52 Pages Posted: 6 Mar 2008 Last revised: 24 Sep 2014
Date Written: April 9, 2008
This article evaluates an environmental protection instrument that the literature has hitherto largely overlooked, Dirty Input Limits (DILs), quantitative limits on the inputs that cause pollution. DILs provide an alternative to cumbersome output-based emissions trading and performance standards. DILs have played a role in some of the world's most prominent environmental success stories. They have also begun to influence climate change policy, because of the impossibility of imposing an output-based cap on transport emissions. We evaluate DILs' administrative advantages, efficiency, dynamic properties, and capacity to better integrate environmental protection efforts. DILs, we show, not only have significant advantages that make them a good policy tool, they also have the capacity to help us fruitfully reconceptualize environmental law in more holistic fashion.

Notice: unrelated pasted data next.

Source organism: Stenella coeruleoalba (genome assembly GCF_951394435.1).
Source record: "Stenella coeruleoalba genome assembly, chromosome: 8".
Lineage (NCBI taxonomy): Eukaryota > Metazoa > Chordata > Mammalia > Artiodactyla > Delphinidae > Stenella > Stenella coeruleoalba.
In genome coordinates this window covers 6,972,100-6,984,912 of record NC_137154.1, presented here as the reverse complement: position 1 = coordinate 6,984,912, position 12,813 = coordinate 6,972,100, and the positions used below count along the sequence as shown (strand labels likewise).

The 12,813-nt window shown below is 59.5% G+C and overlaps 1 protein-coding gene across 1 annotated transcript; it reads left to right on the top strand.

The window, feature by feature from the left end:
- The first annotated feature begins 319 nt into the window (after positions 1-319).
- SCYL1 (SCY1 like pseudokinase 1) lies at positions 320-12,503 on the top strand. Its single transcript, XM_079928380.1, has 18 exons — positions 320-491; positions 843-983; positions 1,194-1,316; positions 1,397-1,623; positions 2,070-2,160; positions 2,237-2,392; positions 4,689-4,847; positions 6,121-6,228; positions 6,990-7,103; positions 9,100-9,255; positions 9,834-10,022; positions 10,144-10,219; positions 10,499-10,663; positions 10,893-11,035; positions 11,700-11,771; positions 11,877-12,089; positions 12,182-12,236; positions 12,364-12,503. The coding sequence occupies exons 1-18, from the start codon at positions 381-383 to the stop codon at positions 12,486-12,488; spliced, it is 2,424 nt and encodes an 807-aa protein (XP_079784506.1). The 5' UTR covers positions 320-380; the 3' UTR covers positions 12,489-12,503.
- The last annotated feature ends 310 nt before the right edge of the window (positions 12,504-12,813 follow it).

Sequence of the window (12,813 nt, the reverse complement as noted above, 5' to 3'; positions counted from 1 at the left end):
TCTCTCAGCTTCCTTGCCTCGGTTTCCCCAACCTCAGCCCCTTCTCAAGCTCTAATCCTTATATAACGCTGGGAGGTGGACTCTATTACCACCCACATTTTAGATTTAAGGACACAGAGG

Keywords: environment, environmental, regulation, climate change, global warming, regulatory instruments, instrument choice, emissions trading, upstream, downstream, inputs, outputs, fossil fuels, cap and trade, pollution prevention, end-of-the-pipe
JEL Classification: K32, L51, O31, O33, O38, Q28, Q38, Q40, Q42, Q48
Suggested Citation: Suggested Citation
Driesen, David M. and Sinden, Amy, The Missing Instrument: Dirty Input Limits (April 9, 2008). Harvard Environmental Law Review, Vol. 22, 2009; Temple University Legal Studies Research Paper No. 2008-61. Available at SSRN: https://ssrn.com/abstract=1102299